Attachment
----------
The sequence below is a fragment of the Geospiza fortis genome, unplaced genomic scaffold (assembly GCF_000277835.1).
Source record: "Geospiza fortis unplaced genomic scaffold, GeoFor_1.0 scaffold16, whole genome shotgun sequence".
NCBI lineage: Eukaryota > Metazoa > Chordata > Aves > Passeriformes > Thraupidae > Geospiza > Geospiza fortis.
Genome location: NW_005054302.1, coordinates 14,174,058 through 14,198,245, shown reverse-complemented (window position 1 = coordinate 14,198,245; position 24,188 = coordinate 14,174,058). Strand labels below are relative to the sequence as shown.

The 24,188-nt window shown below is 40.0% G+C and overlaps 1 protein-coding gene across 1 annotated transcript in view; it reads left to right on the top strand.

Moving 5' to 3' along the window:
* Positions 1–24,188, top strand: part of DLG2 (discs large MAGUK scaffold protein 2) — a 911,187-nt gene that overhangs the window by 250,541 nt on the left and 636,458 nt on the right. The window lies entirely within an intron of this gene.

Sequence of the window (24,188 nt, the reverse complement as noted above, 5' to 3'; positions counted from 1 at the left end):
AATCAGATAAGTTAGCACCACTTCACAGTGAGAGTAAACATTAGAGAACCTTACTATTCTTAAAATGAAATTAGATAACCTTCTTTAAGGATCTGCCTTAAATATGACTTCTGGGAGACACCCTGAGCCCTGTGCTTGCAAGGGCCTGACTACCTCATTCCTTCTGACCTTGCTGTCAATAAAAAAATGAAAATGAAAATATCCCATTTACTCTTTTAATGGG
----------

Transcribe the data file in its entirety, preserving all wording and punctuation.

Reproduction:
The sequence below is a fragment of the Geospiza fortis genome, unplaced genomic scaffold (assembly GCF_000277835.1).
Source record: "Geospiza fortis unplaced genomic scaffold, GeoFor_1.0 scaffold16, whole genome shotgun sequence".
NCBI lineage: Eukaryota > Metazoa > Chordata > Aves > Passeriformes > Thraupidae > Geospiza > Geospiza fortis.
Genome location: NW_005054302.1, coordinates 14,174,058 through 14,198,245, shown reverse-complemented (window position 1 = coordinate 14,198,245; position 24,188 = coordinate 14,174,058). Strand labels below are relative to the sequence as shown.

The 24,188-nt window shown below is 40.0% G+C and overlaps 1 protein-coding gene across 1 annotated transcript in view; it reads left to right on the top strand.

Moving 5' to 3' along the window:
* Positions 1–24,188, top strand: part of DLG2 (discs large MAGUK scaffold protein 2) — a 911,187-nt gene that overhangs the window by 250,541 nt on the left and 636,458 nt on the right. The window lies entirely within an intron of this gene.

Sequence of the window (24,188 nt, the reverse complement as noted above, 5' to 3'; positions counted from 1 at the left end):
AATCAGATAAGTTAGCACCACTTCACAGTGAGAGTAAACATTAGAGAACCTTACTATTCTTAAAATGAAATTAGATAACCTTCTTTAAGGATCTGCCTTAAATATGACTTCTGGGAGACACCCTGAGCCCTGTGCTTGCAAGGGCCTGACTACCTCATTCCTTCTGACCTTGCTGTCAATAAAAAAATGAAAATGAAAATATCCCATTTACTCTTTTAATGGG